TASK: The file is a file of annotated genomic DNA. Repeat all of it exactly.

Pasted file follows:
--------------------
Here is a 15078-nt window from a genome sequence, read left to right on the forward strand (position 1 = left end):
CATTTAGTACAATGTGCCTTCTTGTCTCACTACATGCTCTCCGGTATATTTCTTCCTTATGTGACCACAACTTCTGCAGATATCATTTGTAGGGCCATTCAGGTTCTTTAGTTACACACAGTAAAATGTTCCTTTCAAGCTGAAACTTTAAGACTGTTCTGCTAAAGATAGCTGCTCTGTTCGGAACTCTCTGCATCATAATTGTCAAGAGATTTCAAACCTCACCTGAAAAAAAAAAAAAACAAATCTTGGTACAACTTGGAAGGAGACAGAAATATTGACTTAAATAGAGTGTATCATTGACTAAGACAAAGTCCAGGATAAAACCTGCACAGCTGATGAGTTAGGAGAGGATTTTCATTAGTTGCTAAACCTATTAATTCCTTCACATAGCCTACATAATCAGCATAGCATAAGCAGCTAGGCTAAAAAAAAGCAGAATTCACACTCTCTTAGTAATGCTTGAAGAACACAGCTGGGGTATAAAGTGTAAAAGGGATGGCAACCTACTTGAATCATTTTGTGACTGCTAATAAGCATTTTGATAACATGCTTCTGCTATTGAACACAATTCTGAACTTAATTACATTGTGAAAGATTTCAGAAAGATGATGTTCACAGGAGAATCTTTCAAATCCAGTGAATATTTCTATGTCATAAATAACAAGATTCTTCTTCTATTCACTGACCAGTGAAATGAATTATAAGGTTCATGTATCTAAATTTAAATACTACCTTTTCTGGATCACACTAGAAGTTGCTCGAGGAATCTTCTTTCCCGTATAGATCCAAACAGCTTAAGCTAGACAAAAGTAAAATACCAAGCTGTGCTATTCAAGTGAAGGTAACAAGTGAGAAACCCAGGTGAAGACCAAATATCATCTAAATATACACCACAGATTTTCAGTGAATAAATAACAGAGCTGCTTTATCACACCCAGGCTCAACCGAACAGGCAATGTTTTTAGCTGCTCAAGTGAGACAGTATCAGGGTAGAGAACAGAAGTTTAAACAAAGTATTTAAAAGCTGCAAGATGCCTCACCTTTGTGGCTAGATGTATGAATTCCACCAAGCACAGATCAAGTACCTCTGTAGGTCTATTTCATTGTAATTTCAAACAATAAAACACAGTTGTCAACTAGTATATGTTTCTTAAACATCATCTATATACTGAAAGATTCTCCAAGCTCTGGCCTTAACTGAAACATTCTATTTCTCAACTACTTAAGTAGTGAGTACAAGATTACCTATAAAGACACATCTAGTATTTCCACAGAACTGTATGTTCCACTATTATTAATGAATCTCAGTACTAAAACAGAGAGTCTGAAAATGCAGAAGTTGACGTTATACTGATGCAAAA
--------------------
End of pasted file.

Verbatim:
Here is a 15078-nt window from a genome sequence, read left to right on the forward strand (position 1 = left end):
CATTTAGTACAATGTGCCTTCTTGTCTCACTACATGCTCTCCGGTATATTTCTTCCTTATGTGACCACAACTTCTGCAGATATCATTTGTAGGGCCATTCAGGTTCTTTAGTTACACACAGTAAAATGTTCCTTTCAAGCTGAAACTTTAAGACTGTTCTGCTAAAGATAGCTGCTCTGTTCGGAACTCTCTGCATCATAATTGTCAAGAGATTTCAAACCTCACCTGAAAAAAAAAAAAAACAAATCTTGGTACAACTTGGAAGGAGACAGAAATATTGACTTAAATAGAGTGTATCATTGACTAAGACAAAGTCCAGGATAAAACCTGCACAGCTGATGAGTTAGGAGAGGATTTTCATTAGTTGCTAAACCTATTAATTCCTTCACATAGCCTACATAATCAGCATAGCATAAGCAGCTAGGCTAAAAAAAAGCAGAATTCACACTCTCTTAGTAATGCTTGAAGAACACAGCTGGGGTATAAAGTGTAAAAGGGATGGCAACCTACTTGAATCATTTTGTGACTGCTAATAAGCATTTTGATAACATGCTTCTGCTATTGAACACAATTCTGAACTTAATTACATTGTGAAAGATTTCAGAAAGATGATGTTCACAGGAGAATCTTTCAAATCCAGTGAATATTTCTATGTCATAAATAACAAGATTCTTCTTCTATTCACTGACCAGTGAAATGAATTATAAGGTTCATGTATCTAAATTTAAATACTACCTTTTCTGGATCACACTAGAAGTTGCTCGAGGAATCTTCTTTCCCGTATAGATCCAAACAGCTTAAGCTAGACAAAAGTAAAATACCAAGCTGTGCTATTCAAGTGAAGGTAACAAGTGAGAAACCCAGGTGAAGACCAAATATCATCTAAATATACACCACAGATTTTCAGTGAATAAATAACAGAGCTGCTTTATCACACCCAGGCTCAACCGAACAGGCAATGTTTTTAGCTGCTCAAGTGAGACAGTATCAGGGTAGAGAACAGAAGTTTAAACAAAGTATTTAAAAGCTGCAAGATGCCTCACCTTTGTGGCTAGATGTATGAATTCCACCAAGCACAGATCAAGTACCTCTGTAGGTCTATTTCATTGTAATTTCAAACAATAAAACACAGTTGTCAACTAGTATATGTTTCTTAAACATCATCTATATACTGAAAGATTCTCCAAGCTCTGGCCTTAACTGAAACATTCTATTTCTCAACTACTTAAGTAGTGAGTACAAGATTACCTATAAAGACACATCTAGTATTTCCACAGAACTGTATGTTCCACTATTATTAATGAATCTCAGTACTAAAACAGAGAGTCTGAAAATGCAGAAGTTGACGTTATACTGATGCAAAA